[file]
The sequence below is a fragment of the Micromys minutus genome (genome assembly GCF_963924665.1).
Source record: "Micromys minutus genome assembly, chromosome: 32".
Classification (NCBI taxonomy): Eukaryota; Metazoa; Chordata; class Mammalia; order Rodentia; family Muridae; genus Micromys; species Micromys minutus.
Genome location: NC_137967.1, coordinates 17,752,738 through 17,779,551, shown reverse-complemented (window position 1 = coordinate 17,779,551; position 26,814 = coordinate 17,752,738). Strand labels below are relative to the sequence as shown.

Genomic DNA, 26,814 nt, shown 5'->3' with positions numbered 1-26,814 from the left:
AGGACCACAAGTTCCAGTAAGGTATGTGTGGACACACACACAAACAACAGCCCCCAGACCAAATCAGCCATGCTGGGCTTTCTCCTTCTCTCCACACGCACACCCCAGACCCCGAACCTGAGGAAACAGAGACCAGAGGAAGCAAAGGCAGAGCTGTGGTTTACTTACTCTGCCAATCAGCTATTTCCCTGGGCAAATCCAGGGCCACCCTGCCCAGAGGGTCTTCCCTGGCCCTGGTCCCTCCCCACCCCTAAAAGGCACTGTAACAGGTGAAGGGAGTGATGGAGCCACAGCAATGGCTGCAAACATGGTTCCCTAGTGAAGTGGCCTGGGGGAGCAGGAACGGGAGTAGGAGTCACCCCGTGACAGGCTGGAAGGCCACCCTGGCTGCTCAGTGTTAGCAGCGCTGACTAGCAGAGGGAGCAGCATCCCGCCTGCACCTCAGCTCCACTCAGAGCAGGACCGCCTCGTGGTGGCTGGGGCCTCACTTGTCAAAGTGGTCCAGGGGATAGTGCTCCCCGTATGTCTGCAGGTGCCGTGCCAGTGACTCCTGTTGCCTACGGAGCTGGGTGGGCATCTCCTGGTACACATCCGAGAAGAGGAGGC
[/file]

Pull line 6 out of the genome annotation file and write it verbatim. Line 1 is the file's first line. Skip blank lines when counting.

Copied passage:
AGGACCACAAGTTCCAGTAAGGTATGTGTGGACACACACACAAACAACAGCCCCCAGACCAAATCAGCCATGCTGGGCTTTCTCCTTCTCTCCACACGCACACCCCAGACCCCGAACCTGAGGAAACAGAGACCAGAGGAAGCAAAGGCAGAGCTGTGGTTTACTTACTCTGCCAATCAGCTATTTCCCTGGGCAAATCCAGGGCCACCCTGCCCAGAGGGTCTTCCCTGGCCCTGGTCCCTCCCCACCCCTAAAAGGCACTGTAACAGGTGAAGGGAGTGATGGAGCCACAGCAATGGCTGCAAACATGGTTCCCTAGTGAAGTGGCCTGGGGGAGCAGGAACGGGAGTAGGAGTCACCCCGTGACAGGCTGGAAGGCCACCCTGGCTGCTCAGTGTTAGCAGCGCTGACTAGCAGAGGGAGCAGCATCCCGCCTGCACCTCAGCTCCACTCAGAGCAGGACCGCCTCGTGGTGGCTGGGGCCTCACTTGTCAAAGTGGTCCAGGGGATAGTGCTCCCCGTATGTCTGCAGGTGCCGTGCCAGTGACTCCTGTTGCCTACGGAGCTGGGTGGGCATCTCCTGGTACACATCCGAGAAGAGGAGGC